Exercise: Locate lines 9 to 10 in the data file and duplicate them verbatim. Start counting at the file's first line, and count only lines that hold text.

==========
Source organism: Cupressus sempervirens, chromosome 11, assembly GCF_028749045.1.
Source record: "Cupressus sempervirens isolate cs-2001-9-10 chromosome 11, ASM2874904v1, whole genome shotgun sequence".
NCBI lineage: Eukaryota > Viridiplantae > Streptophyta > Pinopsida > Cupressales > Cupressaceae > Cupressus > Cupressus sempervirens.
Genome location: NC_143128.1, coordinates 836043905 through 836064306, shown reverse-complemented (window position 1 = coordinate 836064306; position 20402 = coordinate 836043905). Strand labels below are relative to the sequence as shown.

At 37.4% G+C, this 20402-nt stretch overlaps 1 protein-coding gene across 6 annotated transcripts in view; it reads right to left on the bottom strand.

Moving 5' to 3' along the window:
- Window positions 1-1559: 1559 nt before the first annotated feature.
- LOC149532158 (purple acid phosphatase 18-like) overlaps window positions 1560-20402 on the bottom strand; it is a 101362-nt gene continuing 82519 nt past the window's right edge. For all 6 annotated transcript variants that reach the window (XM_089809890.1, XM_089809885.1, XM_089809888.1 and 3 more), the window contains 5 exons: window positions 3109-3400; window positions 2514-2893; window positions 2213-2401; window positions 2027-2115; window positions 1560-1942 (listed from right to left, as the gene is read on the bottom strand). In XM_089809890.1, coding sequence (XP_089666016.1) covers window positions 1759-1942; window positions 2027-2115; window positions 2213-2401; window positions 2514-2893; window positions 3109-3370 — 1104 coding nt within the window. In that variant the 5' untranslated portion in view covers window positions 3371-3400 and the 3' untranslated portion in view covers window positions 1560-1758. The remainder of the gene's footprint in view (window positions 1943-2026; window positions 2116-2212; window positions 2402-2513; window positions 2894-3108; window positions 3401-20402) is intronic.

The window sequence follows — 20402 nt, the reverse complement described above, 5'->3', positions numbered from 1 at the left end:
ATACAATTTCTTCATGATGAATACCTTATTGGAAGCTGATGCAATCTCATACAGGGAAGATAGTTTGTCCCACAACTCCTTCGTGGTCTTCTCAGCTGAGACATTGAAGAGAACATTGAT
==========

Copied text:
The window sequence follows — 20402 nt, the reverse complement described above, 5'->3', positions numbered from 1 at the left end:
ATACAATTTCTTCATGATGAATACCTTATTGGAAGCTGATGCAATCTCATACAGGGAAGATAGTTTGTCCCACAACTCCTTCGTGGTCTTCTCAGCTGAGACATTGAAGAGAACATTGAT